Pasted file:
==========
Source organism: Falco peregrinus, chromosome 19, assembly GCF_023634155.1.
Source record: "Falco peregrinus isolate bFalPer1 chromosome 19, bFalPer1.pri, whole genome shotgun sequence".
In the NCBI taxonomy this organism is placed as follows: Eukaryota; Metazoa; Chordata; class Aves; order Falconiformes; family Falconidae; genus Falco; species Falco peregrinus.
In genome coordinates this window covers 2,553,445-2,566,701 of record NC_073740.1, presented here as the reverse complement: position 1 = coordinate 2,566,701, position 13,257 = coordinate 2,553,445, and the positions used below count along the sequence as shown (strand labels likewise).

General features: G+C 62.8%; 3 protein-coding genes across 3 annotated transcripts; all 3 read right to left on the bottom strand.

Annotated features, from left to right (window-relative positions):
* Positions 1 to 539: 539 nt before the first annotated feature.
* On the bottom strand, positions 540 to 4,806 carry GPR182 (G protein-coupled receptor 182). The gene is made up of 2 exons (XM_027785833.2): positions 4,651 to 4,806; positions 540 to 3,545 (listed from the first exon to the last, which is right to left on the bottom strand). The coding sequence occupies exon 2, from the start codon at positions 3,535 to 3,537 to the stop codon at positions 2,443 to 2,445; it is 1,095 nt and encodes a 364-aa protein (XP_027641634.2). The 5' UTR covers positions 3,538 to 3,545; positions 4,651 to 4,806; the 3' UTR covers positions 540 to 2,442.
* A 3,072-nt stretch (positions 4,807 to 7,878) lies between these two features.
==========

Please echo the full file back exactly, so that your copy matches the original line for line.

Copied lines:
Source organism: Falco peregrinus, chromosome 19, assembly GCF_023634155.1.
Source record: "Falco peregrinus isolate bFalPer1 chromosome 19, bFalPer1.pri, whole genome shotgun sequence".
In the NCBI taxonomy this organism is placed as follows: Eukaryota; Metazoa; Chordata; class Aves; order Falconiformes; family Falconidae; genus Falco; species Falco peregrinus.
In genome coordinates this window covers 2,553,445-2,566,701 of record NC_073740.1, presented here as the reverse complement: position 1 = coordinate 2,566,701, position 13,257 = coordinate 2,553,445, and the positions used below count along the sequence as shown (strand labels likewise).

General features: G+C 62.8%; 3 protein-coding genes across 3 annotated transcripts; all 3 read right to left on the bottom strand.

Annotated features, from left to right (window-relative positions):
* Positions 1 to 539: 539 nt before the first annotated feature.
* On the bottom strand, positions 540 to 4,806 carry GPR182 (G protein-coupled receptor 182). The gene is made up of 2 exons (XM_027785833.2): positions 4,651 to 4,806; positions 540 to 3,545 (listed from the first exon to the last, which is right to left on the bottom strand). The coding sequence occupies exon 2, from the start codon at positions 3,535 to 3,537 to the stop codon at positions 2,443 to 2,445; it is 1,095 nt and encodes a 364-aa protein (XP_027641634.2). The 5' UTR covers positions 3,538 to 3,545; positions 4,651 to 4,806; the 3' UTR covers positions 540 to 2,442.
* A 3,072-nt stretch (positions 4,807 to 7,878) lies between these two features.